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ry Janua

2012

Fast Food Restaurant Report
Nicky Bassford, MPP Lark Galloway-Gilliam, MPA Gwendolyn Flynn Breanna Nicole Morrison, MPL

Promoting Healthy Dining in South Los Angeles

ACKNOWLEDGMENTS
Our thanks to the many organizations and individuals who contributed to this project. Their cumulative efforts made this publication possible.

Los Angeles County Department of Public Health Paul Simon, MD Jean Tremaine

Principal Authors: Lisa Nicky Bassford, MPP Policy Analyst , Lark Galloway-Gilliam, MPA, Executive Director Gwendolyn Flynn, Policy Director Breanna Nicole Morrison, MPL Design: Aaron Makela, Print Media Collective aaron@printmediacollective.com www.printmediacollective.com Editor:

Public Health Law and Policy Manel Kappagoda, JD, MPH Amy Ackerman, JD Karen Kramer, JD Heather Wooten, MCP Samantha Graff, JD Mabel Everette, RD

Janice Taylor, Communications Director

Community Health Councils is a non-profit, community-based health advocacy, policy and educational organization. Established in 1992, our mission is to improve health and increase access to quality healthcare for uninsured, under-resourced and underserved populations. This policy report is the second in a series of three on how policymakers, private industry and community members can change the South LA food resource environment by increasing access to healthy food outlets and preventing the proliferation of unhealthy food outlets. The first report in this series, Food Desert to Food Oasis: Promoting Grocery Store Development in South Los Angeles, focused on food purchased for the home and proposed policy recommendations to overcome barriers and encourage the establishment of new full-service grocery stores, healthy corner stores, farmers’ markets and mobile produce vendors. The final report will address the roles community members can play in advocating for policy changes, researching the needs and strengths of their neighborhoods, and marketing their neighborhoods to potential healthy food retailers and developers. This publication is part of the REACH US project supported with funding from the Centers for Disease Control and Prevention (CDC). Its contents are solely the responsibility of the authors and do not necessarily represent the official views of the Centers for Disease Control and Prevention. © Community Health Councils, 2011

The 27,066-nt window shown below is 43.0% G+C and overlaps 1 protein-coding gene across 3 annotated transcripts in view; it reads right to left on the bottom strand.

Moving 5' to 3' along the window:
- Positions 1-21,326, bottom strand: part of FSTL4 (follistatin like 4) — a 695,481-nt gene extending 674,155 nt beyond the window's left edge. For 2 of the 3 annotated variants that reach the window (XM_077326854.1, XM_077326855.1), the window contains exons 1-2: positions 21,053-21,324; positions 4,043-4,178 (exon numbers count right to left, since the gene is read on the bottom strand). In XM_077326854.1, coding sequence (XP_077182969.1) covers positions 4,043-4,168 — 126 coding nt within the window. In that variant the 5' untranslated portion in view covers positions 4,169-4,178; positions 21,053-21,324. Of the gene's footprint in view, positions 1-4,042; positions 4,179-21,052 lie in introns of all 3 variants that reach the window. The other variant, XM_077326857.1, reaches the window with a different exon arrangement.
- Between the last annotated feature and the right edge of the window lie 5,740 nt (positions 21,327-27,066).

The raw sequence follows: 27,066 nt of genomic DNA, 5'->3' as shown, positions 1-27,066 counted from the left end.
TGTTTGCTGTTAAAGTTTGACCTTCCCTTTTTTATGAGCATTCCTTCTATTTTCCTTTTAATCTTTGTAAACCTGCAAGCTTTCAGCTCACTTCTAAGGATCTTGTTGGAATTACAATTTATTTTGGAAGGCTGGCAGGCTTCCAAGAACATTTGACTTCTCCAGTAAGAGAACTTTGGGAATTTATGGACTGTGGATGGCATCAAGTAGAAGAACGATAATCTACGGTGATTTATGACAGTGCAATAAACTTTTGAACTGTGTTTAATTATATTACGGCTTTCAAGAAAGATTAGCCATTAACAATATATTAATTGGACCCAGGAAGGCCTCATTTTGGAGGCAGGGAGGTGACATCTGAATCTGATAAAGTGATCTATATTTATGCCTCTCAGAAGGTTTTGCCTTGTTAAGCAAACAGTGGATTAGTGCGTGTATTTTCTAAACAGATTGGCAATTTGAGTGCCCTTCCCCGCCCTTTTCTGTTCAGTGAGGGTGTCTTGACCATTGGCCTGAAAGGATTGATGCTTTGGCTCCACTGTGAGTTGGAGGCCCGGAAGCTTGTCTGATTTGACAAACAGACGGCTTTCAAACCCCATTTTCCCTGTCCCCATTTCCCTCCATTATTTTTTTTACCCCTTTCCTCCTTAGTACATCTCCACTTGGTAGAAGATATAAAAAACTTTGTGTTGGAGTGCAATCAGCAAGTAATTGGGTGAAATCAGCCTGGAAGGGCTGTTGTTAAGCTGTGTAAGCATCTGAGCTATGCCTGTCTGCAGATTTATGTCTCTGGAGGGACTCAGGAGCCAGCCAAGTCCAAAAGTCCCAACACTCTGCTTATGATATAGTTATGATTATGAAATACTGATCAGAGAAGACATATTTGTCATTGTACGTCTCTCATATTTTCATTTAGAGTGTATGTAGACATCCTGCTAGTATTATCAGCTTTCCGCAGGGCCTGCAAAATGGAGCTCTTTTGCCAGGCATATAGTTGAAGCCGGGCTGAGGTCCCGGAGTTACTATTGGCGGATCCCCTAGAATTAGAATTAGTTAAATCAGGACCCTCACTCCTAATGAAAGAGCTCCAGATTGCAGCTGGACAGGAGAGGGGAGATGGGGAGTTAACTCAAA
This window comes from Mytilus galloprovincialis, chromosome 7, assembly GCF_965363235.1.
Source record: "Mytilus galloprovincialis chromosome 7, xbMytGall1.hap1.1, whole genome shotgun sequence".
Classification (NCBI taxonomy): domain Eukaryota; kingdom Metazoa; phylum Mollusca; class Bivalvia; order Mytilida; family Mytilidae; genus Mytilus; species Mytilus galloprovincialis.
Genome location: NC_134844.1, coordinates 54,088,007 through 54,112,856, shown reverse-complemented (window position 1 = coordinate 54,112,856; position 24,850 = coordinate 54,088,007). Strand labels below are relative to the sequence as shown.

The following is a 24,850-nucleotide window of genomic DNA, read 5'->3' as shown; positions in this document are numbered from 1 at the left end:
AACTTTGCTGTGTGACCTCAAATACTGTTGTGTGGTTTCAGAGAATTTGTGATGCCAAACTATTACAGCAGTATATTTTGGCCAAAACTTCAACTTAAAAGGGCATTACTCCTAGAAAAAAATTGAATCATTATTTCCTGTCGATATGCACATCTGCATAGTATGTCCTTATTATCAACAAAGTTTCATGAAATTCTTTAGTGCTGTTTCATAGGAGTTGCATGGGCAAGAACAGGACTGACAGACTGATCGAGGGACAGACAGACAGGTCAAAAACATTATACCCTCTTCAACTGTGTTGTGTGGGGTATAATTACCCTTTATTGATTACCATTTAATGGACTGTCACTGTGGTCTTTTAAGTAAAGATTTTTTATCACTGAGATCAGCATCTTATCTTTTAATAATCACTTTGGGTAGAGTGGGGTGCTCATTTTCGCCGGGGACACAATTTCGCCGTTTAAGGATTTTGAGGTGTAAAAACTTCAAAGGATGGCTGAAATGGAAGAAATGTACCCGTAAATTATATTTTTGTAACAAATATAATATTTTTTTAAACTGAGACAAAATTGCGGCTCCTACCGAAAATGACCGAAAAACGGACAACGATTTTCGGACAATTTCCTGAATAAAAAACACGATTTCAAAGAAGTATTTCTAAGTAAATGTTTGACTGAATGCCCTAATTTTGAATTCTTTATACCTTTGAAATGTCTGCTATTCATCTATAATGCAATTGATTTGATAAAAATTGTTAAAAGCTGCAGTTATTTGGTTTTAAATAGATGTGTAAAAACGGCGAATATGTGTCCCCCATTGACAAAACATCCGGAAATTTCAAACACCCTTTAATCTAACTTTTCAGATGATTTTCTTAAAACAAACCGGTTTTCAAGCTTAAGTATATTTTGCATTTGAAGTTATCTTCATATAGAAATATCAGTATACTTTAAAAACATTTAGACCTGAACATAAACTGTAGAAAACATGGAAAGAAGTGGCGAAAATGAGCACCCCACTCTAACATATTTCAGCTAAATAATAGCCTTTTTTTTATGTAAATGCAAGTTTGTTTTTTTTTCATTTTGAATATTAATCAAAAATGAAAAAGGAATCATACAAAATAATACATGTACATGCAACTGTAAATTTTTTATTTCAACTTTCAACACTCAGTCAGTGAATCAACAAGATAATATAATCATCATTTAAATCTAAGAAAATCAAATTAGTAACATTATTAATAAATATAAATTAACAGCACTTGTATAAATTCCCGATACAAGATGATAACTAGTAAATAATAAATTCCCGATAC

FOR MORE INFORMATION, CONTACT:
Community Health Councils 3731 Stocker Street, Suite 201 Los Angeles, CA 90008 Tel.: 323.295.9372 e-mail: info@chc-inc.org www.chc-inc.org

TABLE OF CONTENTS
Executive Summary Background South Los Angeles Restaurant Environment Fast Food and Health Manufacturing Fast Food Demand Regulating Fast Food Restaurant Development South LA Solution Sit-Down Restaurant Incentives Implementation & Monitoring Compliance Preventing Unintended Consequences Conclusion Appendices South LA Fast Food Restaurant Maps Watsonville Healthy Eating Ordinance Points System and National Fruit & Vegetable Program Potential Constitutional Challenges Land Use Planning Tools Encouraging Restaurants to Offer Healthy Meals

2 4 7 10 13 16 20 25 27 29 30 31

Endnotes

39

Fast Food Restaurant Report

Promoting Healthy Dining in South Los Angeles

EXECUTIVE SUMMARY
South Los Angeles is saturated with fast food restaurants that typically serve “unhealthy foods” — foods high in fat, sodium or sugar with few essential nutrients. Eating fast food has been associated with weight gain and lower intake of fruits, vegetables and other nutrient-rich foods that help prevent chronic diseases such as heart disease, cancer and diabetes. A growing body of evidence indicates a correlation between the proximity and density of fast food restaurants and greater fast food consumption. Americans’ growing dependence on dining out coupled with an abundance of fast food restaurants and lack of healthier alternatives in urban, lower-income and racial and ethnic communities like South Los Angeles...
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